Basically, it forces you to set the aperture and shutter speed independently, will not allow for complex metering, so it teaches you abut how the camera reads light, forces you to learn how to manually focus, and gives you a lot more latitude in low light / shallow depth of field situations. It's a great lens for someone just learning, but keep your kit lens when you want the automated functions in harder situations.
08-15-2010, 08:35 PM   #6
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Some good advice already... I'll point you a couple or a few places you might find helpful..

Buy a book if you want, I won't tell you not to but in the meantime, Google is your friend and your search terms would be Camera Exposure, to start.

Google

Here is one of the links that will give you a visual on shutter speed vs aperture.

Understanding Exposure - SimCam - Film and Digital Camera Simulator - Photonhead.com

As you play with the settings, pay particular attention to what happens to the background. This should give you a visual on what happens when you change the aperture and how it affects the depth of the photo. You can easily pick a well lit object and set your camera the same way and follow along (M mode). That demo assumes you are not changing your ISO and the light is not changing.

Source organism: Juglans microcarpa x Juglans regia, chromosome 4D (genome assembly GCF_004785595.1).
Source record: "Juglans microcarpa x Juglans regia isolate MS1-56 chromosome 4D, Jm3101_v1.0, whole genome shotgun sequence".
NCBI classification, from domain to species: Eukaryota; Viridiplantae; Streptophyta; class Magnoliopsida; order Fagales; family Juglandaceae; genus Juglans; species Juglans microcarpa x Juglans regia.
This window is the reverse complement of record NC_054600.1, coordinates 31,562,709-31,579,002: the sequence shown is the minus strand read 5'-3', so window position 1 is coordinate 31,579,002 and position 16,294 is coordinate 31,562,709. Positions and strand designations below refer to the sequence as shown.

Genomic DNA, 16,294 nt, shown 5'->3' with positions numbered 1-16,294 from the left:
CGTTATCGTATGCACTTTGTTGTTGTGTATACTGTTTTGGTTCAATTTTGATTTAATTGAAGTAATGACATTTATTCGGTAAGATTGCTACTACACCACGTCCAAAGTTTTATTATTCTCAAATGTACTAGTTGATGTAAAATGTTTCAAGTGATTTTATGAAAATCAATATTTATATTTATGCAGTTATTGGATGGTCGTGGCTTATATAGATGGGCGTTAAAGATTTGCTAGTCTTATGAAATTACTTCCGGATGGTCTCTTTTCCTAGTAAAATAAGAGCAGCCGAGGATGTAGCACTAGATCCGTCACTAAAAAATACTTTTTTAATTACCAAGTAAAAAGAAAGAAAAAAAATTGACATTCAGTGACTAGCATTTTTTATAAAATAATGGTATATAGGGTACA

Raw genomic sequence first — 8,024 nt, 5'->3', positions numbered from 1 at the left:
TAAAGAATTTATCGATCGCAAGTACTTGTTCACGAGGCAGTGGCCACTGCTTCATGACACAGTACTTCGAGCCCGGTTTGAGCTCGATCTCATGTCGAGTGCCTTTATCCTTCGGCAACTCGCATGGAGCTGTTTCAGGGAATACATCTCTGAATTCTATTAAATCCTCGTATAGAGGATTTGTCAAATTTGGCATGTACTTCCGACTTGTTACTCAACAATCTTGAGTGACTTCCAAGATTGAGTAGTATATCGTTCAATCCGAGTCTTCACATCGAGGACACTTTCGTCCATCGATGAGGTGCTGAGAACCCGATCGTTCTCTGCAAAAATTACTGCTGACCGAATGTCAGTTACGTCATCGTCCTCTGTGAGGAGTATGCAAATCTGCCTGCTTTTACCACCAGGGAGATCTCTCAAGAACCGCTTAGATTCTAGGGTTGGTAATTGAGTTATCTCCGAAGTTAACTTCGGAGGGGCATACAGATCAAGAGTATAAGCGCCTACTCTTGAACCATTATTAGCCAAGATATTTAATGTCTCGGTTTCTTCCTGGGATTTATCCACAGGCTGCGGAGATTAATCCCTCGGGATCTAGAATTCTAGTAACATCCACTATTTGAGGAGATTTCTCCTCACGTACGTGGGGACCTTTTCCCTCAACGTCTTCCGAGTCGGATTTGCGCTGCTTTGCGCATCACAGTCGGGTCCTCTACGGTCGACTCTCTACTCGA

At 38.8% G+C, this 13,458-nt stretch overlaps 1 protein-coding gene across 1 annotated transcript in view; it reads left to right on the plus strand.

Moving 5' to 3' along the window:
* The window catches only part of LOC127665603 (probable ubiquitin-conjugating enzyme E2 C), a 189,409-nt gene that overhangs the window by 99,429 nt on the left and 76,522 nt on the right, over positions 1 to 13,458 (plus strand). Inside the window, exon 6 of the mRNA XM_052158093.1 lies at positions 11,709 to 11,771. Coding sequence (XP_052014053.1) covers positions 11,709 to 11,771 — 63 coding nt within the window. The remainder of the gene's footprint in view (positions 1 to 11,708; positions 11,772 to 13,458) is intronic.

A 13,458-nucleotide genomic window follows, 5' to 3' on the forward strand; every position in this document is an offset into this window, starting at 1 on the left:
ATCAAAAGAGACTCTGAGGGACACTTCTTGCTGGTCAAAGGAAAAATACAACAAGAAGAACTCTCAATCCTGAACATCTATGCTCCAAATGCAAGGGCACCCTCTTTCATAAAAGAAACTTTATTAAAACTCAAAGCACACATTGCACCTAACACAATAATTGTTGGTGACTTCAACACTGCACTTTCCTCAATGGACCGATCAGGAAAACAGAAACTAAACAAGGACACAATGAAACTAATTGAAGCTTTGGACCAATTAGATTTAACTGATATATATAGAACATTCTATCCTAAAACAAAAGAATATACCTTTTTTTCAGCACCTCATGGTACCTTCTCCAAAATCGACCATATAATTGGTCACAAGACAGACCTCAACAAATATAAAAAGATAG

For your learning journey, I would suggest the following settings.

M mode to learn how all 3, aperture, shutter speed, and ISO affect your photo.

Center point AF (pg 122 in the manual) and let the camera do the focusing for now (AF-S pg 118 in the manual)

Matrix Metering (pg 113 in the manual) for now. I prefer to use Spot metering but until you learn some things about exposure and how to control it, Spot is more likely to confuse you than help.

RAW+JPG (record menu > File Format > RAW+). This is for later when you start playing with the post processing and so you can easily recover from minor exposure errors.

Set ISO to 100 (pg 90 in the manual) and leave it there for now unless you just cannot get a good shot without raising it. Even then go up in small increments.

For now, forget about live view. Especially if you are coming from a point and shoot. Learn to use the viewfinder. There is a slider on top of the view finder. When looking through it you'll see some lines on the screen. Slide that slider until those lines are razor sharp.

I'm sure all of it will generate more questions. Never be afraid to ask.